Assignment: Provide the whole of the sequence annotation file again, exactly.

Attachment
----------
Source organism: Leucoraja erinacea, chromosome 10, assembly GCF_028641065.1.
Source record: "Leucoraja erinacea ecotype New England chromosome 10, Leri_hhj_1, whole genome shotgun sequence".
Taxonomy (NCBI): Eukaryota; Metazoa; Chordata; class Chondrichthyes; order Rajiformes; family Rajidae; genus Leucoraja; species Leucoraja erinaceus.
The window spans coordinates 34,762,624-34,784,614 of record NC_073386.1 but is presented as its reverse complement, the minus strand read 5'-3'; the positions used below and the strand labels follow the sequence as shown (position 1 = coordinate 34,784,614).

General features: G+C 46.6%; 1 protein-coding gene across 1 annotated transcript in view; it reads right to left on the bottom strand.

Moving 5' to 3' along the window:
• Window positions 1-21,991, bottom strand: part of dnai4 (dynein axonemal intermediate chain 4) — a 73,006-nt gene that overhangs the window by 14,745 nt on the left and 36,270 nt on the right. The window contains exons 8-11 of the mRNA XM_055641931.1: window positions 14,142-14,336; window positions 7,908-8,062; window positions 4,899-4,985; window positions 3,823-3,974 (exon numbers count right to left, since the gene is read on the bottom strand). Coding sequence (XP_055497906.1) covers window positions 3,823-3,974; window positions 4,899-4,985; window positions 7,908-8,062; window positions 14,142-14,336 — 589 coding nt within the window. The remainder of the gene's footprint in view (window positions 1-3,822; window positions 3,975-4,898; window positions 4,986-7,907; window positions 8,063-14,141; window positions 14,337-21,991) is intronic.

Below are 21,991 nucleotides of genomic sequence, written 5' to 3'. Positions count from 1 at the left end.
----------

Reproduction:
Source organism: Leucoraja erinacea, chromosome 10, assembly GCF_028641065.1.
Source record: "Leucoraja erinacea ecotype New England chromosome 10, Leri_hhj_1, whole genome shotgun sequence".
Taxonomy (NCBI): Eukaryota; Metazoa; Chordata; class Chondrichthyes; order Rajiformes; family Rajidae; genus Leucoraja; species Leucoraja erinaceus.
The window spans coordinates 34,762,624-34,784,614 of record NC_073386.1 but is presented as its reverse complement, the minus strand read 5'-3'; the positions used below and the strand labels follow the sequence as shown (position 1 = coordinate 34,784,614).

General features: G+C 46.6%; 1 protein-coding gene across 1 annotated transcript in view; it reads right to left on the bottom strand.

Moving 5' to 3' along the window:
• Window positions 1-21,991, bottom strand: part of dnai4 (dynein axonemal intermediate chain 4) — a 73,006-nt gene that overhangs the window by 14,745 nt on the left and 36,270 nt on the right. The window contains exons 8-11 of the mRNA XM_055641931.1: window positions 14,142-14,336; window positions 7,908-8,062; window positions 4,899-4,985; window positions 3,823-3,974 (exon numbers count right to left, since the gene is read on the bottom strand). Coding sequence (XP_055497906.1) covers window positions 3,823-3,974; window positions 4,899-4,985; window positions 7,908-8,062; window positions 14,142-14,336 — 589 coding nt within the window. The remainder of the gene's footprint in view (window positions 1-3,822; window positions 3,975-4,898; window positions 4,986-7,907; window positions 8,063-14,141; window positions 14,337-21,991) is intronic.

Below are 21,991 nucleotides of genomic sequence, written 5' to 3'. Positions count from 1 at the left end.